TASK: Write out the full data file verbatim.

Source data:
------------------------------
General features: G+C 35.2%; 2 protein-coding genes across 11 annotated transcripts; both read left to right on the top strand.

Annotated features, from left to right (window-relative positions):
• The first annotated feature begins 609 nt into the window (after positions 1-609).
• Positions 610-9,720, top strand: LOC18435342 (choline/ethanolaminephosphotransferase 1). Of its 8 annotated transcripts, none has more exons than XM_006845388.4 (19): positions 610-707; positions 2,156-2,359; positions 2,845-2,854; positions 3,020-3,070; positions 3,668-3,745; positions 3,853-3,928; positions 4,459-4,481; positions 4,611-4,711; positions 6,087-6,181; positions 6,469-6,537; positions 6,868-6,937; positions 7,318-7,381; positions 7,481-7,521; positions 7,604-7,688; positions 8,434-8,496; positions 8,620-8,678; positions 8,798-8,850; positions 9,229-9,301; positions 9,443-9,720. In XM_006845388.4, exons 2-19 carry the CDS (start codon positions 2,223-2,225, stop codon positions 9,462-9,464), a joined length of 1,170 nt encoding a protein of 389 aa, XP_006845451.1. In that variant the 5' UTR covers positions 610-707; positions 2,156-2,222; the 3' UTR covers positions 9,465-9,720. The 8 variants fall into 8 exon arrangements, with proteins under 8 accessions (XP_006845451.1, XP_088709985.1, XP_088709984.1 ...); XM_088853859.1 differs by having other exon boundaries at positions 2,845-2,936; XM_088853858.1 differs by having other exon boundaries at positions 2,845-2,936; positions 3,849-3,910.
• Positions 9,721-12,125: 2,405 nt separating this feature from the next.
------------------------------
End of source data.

General features: G+C 35.2%; 2 protein-coding genes across 11 annotated transcripts; both read left to right on the top strand.

Annotated features, from left to right (window-relative positions):
• The first annotated feature begins 609 nt into the window (after positions 1-609).
• Positions 610-9,720, top strand: LOC18435342 (choline/ethanolaminephosphotransferase 1). Of its 8 annotated transcripts, none has more exons than XM_006845388.4 (19): positions 610-707; positions 2,156-2,359; positions 2,845-2,854; positions 3,020-3,070; positions 3,668-3,745; positions 3,853-3,928; positions 4,459-4,481; positions 4,611-4,711; positions 6,087-6,181; positions 6,469-6,537; positions 6,868-6,937; positions 7,318-7,381; positions 7,481-7,521; positions 7,604-7,688; positions 8,434-8,496; positions 8,620-8,678; positions 8,798-8,850; positions 9,229-9,301; positions 9,443-9,720. In XM_006845388.4, exons 2-19 carry the CDS (start codon positions 2,223-2,225, stop codon positions 9,462-9,464), a joined length of 1,170 nt encoding a protein of 389 aa, XP_006845451.1. In that variant the 5' UTR covers positions 610-707; positions 2,156-2,222; the 3' UTR covers positions 9,465-9,720. The 8 variants fall into 8 exon arrangements, with proteins under 8 accessions (XP_006845451.1, XP_088709985.1, XP_088709984.1 ...); XM_088853859.1 differs by having other exon boundaries at positions 2,845-2,936; XM_088853858.1 differs by having other exon boundaries at positions 2,845-2,936; positions 3,849-3,910.
• Positions 9,721-12,125: 2,405 nt separating this feature from the next.